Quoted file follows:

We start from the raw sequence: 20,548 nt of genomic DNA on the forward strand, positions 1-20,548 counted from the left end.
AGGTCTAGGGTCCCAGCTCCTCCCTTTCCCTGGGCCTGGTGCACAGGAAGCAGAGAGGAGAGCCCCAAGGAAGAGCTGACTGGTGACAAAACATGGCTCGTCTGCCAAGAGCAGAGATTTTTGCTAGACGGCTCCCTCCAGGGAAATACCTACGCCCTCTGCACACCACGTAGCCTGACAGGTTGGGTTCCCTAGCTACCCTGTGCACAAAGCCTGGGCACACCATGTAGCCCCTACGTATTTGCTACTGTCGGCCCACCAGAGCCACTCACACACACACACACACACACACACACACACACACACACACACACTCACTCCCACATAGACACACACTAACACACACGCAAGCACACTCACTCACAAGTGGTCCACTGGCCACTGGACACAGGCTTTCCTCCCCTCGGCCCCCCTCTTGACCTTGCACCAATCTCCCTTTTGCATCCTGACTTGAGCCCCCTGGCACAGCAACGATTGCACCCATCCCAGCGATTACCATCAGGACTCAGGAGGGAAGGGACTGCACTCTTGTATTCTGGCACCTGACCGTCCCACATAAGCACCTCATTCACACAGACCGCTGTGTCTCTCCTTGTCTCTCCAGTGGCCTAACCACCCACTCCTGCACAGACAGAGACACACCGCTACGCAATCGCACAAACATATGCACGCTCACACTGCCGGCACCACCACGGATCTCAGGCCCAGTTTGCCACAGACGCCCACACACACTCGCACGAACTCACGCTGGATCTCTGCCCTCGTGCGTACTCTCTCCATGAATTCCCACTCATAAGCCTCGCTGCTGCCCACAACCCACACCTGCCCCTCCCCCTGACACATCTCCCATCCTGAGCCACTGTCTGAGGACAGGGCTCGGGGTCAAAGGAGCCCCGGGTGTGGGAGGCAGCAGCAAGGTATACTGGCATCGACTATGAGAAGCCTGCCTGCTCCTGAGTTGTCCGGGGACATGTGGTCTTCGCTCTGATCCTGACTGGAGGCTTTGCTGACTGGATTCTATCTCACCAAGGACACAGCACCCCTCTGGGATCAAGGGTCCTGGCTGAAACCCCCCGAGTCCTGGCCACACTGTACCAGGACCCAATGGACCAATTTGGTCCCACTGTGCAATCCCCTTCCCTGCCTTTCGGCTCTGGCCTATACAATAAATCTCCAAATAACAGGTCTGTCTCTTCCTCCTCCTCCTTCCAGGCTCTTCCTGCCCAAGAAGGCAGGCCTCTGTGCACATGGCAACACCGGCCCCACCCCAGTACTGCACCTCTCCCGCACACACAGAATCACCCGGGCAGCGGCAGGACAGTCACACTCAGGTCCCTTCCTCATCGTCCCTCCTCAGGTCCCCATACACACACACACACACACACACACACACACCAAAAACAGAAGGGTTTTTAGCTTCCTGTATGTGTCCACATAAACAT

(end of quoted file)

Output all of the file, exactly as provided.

We start from the raw sequence: 20,548 nt of genomic DNA on the forward strand, positions 1-20,548 counted from the left end.
AGGTCTAGGGTCCCAGCTCCTCCCTTTCCCTGGGCCTGGTGCACAGGAAGCAGAGAGGAGAGCCCCAAGGAAGAGCTGACTGGTGACAAAACATGGCTCGTCTGCCAAGAGCAGAGATTTTTGCTAGACGGCTCCCTCCAGGGAAATACCTACGCCCTCTGCACACCACGTAGCCTGACAGGTTGGGTTCCCTAGCTACCCTGTGCACAAAGCCTGGGCACACCATGTAGCCCCTACGTATTTGCTACTGTCGGCCCACCAGAGCCACTCACACACACACACACACACACACACACACACACACACACACACACTCACTCCCACATAGACACACACTAACACACACGCAAGCACACTCACTCACAAGTGGTCCACTGGCCACTGGACACAGGCTTTCCTCCCCTCGGCCCCCCTCTTGACCTTGCACCAATCTCCCTTTTGCATCCTGACTTGAGCCCCCTGGCACAGCAACGATTGCACCCATCCCAGCGATTACCATCAGGACTCAGGAGGGAAGGGACTGCACTCTTGTATTCTGGCACCTGACCGTCCCACATAAGCACCTCATTCACACAGACCGCTGTGTCTCTCCTTGTCTCTCCAGTGGCCTAACCACCCACTCCTGCACAGACAGAGACACACCGCTACGCAATCGCACAAACATATGCACGCTCACACTGCCGGCACCACCACGGATCTCAGGCCCAGTTTGCCACAGACGCCCACACACACTCGCACGAACTCACGCTGGATCTCTGCCCTCGTGCGTACTCTCTCCATGAATTCCCACTCATAAGCCTCGCTGCTGCCCACAACCCACACCTGCCCCTCCCCCTGACACATCTCCCATCCTGAGCCACTGTCTGAGGACAGGGCTCGGGGTCAAAGGAGCCCCGGGTGTGGGAGGCAGCAGCAAGGTATACTGGCATCGACTATGAGAAGCCTGCCTGCTCCTGAGTTGTCCGGGGACATGTGGTCTTCGCTCTGATCCTGACTGGAGGCTTTGCTGACTGGATTCTATCTCACCAAGGACACAGCACCCCTCTGGGATCAAGGGTCCTGGCTGAAACCCCCCGAGTCCTGGCCACACTGTACCAGGACCCAATGGACCAATTTGGTCCCACTGTGCAATCCCCTTCCCTGCCTTTCGGCTCTGGCCTATACAATAAATCTCCAAATAACAGGTCTGTCTCTTCCTCCTCCTCCTTCCAGGCTCTTCCTGCCCAAGAAGGCAGGCCTCTGTGCACATGGCAACACCGGCCCCACCCCAGTACTGCACCTCTCCCGCACACACAGAATCACCCGGGCAGCGGCAGGACAGTCACACTCAGGTCCCTTCCTCATCGTCCCTCCTCAGGTCCCCATACACACACACACACACACACACACACACACCAAAAACAGAAGGGTTTTTAGCTTCCTGTATGTGTCCACATAAACAT